925: Cell Phones

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Cell Phones
He holds the laptop like that on purpose, to make you cringe.
Title text: He holds the laptop like that on purpose, to make you cringe.

[edit] Explanation

After hearing about the "Cell Phones Don't Cause Cancer" study, which refutes a claim made by the World Health Organization (just Google the debate, the comic doesn't focus much on it), Black Hat plots "Total Cancer Incidence" per 100,000 and "Cell Phone Users" per 100 on the same graph. The graph in frame 3 shows that the number of cell phone users rises after the number of cancer incidence, which makes Black Hat comically come to the conclusion that cancer causes cell phones.

The comic highlights a well-known fallacy known as post hoc ergo propter hoc, often shortened to simply post hoc. The Latin translates to "after this, therefore because of this," referring to the common mistake that because two events happen in chronological order, the former event must have caused the latter event. The fallacy is often the root cause of many superstitions (e.g., a person noticing he/she wore a special bracelet before getting a good test score thinks the bracelet was the source of his/her good fortune), but it often crosses into more serious areas of thinking. In this case, the scientific research community, which often prides itself on its intellectual aptitude, is gently mocked for being nonetheless prone to such poor reasoning all too often.

The title text refers to the way Black Hat holds the laptop in panel 2, which is generally discouraged because it puts a large amount of stress on the laptop's hinge and screen.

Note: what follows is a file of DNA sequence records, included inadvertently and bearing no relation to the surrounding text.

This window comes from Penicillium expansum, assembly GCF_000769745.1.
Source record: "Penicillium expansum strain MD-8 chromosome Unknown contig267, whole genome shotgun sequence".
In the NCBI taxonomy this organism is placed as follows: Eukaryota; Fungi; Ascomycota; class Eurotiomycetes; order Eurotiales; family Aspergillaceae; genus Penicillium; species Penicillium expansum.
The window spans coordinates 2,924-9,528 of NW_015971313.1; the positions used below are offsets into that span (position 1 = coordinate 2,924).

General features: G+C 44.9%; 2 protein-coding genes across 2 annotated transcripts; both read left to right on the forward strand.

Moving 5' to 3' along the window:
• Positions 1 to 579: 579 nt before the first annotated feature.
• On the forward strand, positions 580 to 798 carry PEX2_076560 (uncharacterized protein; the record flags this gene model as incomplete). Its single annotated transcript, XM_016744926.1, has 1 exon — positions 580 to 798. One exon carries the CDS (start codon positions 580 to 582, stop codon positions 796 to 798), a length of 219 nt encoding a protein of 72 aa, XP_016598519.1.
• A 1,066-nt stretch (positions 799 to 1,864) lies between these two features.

[edit] Transcript

[Cueball holds a cellphone. Black Hat is sitting at a desk with a laptop.]
Cueball: Another huge study found no evidence that cell phones cause cancer. What was the W.H.O. thinking?
Black Hat: I think they just got it backward.
[Black Hat turns towards Cueball, holding the laptop with one hand by the upper edge of the screen.]
Cueball: Huh?
Black Hat: Well, take a look.
[There is a plot of total cancer incidence and cell phone users. Cancer rises from 1970 to 1990, then stays relatively steady. Cell phone use rises from roughly 1984, and steeply after 1990, to the present.]
Cueball: You're not... There are so many problems with that.
Black Hat: Just to be safe, until I see more data I'm going to assume cancer causes cell phones.
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On first read I thought the joke is that the cell phone graph shape (somewhat) closely mimics the shape of the cancer graph, including the part where it begins to level off - implying that one linearly correlates with the other, with a 20 year delay (a typical time it takes for cancer to manifest, except in this case it's backwards). ultramage 14:17, 22 December 2012 (UTC)

That and the fact the graph is out by a scale factor of 1000 is always a fun way to screw over how the statistics look. (talk) (please sign your comments with ~~~~)

Nah b', it's 2000. (talk) (please sign your comments with ~~~~)

The real problem with the graph is that it makes it look like cancer rates have increased from near-zero levels to way higher since 1970, until you actually read the Y axis and see that it's gone from about 400 (per 100,000) to about 475. This is an increase of only 18.75%, as opposed to the visual appearance of a 300% increase. Hats off to Black Hat!! 01:18, 7 August 2013 (UTC)

I thought the laptop joke was that some people believe not to put it on your lap because it messes with your reproductive organs! ~JFreund

But you know now you are wrong, correct? 06:59, 21 January 2014 (UTC)
If your laptop starts messing with your reproductive organs, you may want to either tell an adult, or stop taking drugs (or possibly take more drugs). 06:45, 3 May 2014 (UTC)
I originally thought that the graph was supposed to show that an increase in cellphone use caused a decrease in cancer. I'm not sure why Randell didn't go with that conclusion, as it seems way more obvious to make when you look at tha graph, and it's humorously the opposite of what people are saying. Still very silly, of course :p Maplestrip (talk) 08:37, 31 October 2014 (UTC)
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